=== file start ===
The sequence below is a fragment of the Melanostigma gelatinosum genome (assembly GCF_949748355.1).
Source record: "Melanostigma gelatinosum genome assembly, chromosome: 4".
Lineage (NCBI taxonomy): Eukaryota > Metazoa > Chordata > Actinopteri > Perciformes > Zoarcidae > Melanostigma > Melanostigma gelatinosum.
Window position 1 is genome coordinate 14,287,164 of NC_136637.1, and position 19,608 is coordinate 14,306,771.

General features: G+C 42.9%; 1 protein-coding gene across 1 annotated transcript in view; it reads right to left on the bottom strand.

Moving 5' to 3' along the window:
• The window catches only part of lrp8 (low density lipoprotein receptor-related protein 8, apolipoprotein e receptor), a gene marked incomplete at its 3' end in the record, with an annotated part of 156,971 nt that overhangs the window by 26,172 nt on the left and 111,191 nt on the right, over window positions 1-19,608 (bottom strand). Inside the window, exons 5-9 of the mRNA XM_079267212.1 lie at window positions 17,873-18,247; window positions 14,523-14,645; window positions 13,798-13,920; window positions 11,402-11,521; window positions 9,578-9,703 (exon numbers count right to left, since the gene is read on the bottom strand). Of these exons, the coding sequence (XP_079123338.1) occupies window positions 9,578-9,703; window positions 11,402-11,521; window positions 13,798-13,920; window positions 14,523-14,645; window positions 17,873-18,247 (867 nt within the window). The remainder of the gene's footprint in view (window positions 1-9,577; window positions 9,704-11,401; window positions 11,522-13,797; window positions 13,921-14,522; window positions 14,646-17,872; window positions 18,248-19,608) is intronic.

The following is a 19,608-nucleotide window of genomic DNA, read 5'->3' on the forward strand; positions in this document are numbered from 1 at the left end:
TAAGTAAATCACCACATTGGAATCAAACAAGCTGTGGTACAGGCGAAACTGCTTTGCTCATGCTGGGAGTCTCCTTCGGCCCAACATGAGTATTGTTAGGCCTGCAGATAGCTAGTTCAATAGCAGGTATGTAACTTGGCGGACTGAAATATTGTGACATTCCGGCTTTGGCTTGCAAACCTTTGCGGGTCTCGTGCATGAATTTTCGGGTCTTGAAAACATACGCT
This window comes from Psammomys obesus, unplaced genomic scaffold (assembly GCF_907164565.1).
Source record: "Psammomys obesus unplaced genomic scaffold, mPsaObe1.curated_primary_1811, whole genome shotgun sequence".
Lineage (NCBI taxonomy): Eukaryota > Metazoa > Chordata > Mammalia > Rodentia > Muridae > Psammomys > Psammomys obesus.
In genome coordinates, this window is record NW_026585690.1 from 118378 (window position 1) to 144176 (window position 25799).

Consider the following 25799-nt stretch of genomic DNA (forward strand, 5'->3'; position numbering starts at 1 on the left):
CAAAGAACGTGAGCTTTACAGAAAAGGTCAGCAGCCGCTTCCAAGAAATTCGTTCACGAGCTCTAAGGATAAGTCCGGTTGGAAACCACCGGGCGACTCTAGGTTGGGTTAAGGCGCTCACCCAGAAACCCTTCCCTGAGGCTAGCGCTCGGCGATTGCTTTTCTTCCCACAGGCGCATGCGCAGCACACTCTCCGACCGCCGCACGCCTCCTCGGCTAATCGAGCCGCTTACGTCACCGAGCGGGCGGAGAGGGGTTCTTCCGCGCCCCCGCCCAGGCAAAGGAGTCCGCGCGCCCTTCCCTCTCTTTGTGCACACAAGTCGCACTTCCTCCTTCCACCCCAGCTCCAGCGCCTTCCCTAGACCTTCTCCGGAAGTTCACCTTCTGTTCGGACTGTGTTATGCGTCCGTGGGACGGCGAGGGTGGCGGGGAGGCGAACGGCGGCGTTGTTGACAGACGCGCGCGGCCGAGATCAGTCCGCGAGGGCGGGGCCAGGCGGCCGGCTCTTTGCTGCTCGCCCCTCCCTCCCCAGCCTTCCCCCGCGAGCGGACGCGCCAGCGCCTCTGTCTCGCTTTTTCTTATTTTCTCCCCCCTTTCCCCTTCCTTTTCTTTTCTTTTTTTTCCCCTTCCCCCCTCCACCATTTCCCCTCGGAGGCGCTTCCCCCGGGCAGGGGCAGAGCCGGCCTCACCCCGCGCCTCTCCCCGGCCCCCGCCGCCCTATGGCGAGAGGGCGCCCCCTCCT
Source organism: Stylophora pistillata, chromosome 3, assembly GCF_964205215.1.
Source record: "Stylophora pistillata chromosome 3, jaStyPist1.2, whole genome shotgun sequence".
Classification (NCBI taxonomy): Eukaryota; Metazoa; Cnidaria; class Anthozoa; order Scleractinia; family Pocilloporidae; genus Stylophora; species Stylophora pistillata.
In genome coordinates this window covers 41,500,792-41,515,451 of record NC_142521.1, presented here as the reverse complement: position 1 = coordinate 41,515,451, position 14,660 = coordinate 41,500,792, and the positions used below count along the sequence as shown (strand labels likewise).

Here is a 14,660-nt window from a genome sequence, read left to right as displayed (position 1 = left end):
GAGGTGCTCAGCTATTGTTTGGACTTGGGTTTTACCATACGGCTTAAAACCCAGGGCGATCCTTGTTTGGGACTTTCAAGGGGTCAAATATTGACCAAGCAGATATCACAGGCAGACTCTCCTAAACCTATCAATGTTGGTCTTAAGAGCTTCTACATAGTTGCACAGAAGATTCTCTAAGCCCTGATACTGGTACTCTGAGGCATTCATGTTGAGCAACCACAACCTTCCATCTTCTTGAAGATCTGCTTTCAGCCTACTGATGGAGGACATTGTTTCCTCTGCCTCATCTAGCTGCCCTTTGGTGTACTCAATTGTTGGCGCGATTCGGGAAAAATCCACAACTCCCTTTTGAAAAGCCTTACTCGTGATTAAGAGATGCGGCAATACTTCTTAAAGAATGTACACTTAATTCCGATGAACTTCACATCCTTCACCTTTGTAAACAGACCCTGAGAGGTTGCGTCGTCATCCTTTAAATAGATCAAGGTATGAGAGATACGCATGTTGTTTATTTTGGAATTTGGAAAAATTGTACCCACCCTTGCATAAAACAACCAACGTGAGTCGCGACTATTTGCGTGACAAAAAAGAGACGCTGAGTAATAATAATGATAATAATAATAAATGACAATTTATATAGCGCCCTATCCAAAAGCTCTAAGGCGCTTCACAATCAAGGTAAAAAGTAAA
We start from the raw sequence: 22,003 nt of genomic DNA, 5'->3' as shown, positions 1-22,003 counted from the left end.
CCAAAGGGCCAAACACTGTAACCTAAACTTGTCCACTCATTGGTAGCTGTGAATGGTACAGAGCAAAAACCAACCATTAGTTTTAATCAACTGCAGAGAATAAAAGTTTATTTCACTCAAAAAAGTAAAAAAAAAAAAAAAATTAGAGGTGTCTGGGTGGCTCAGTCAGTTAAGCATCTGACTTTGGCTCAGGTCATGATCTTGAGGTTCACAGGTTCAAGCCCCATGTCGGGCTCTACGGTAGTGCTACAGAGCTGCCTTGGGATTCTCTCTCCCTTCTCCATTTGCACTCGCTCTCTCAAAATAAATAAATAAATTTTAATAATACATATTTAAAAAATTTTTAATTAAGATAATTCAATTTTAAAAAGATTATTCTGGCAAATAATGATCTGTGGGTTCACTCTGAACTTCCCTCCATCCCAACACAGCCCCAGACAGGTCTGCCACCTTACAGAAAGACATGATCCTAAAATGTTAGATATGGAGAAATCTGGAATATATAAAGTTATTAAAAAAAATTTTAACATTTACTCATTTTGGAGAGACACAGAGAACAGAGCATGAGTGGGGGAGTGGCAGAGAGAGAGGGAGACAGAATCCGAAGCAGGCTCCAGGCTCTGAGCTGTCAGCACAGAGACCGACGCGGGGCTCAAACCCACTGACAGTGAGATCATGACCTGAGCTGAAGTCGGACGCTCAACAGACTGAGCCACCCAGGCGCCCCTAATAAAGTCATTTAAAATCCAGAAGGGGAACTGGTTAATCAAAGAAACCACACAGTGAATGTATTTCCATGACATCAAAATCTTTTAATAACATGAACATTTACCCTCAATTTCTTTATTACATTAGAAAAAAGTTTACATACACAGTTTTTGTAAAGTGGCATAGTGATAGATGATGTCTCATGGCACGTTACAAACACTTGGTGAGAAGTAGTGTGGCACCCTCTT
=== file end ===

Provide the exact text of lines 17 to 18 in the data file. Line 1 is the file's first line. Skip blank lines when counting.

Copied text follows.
Source record: "Stylophora pistillata chromosome 3, jaStyPist1.2, whole genome shotgun sequence".
Classification (NCBI taxonomy): Eukaryota; Metazoa; Cnidaria; class Anthozoa; order Scleractinia; family Pocilloporidae; genus Stylophora; species Stylophora pistillata.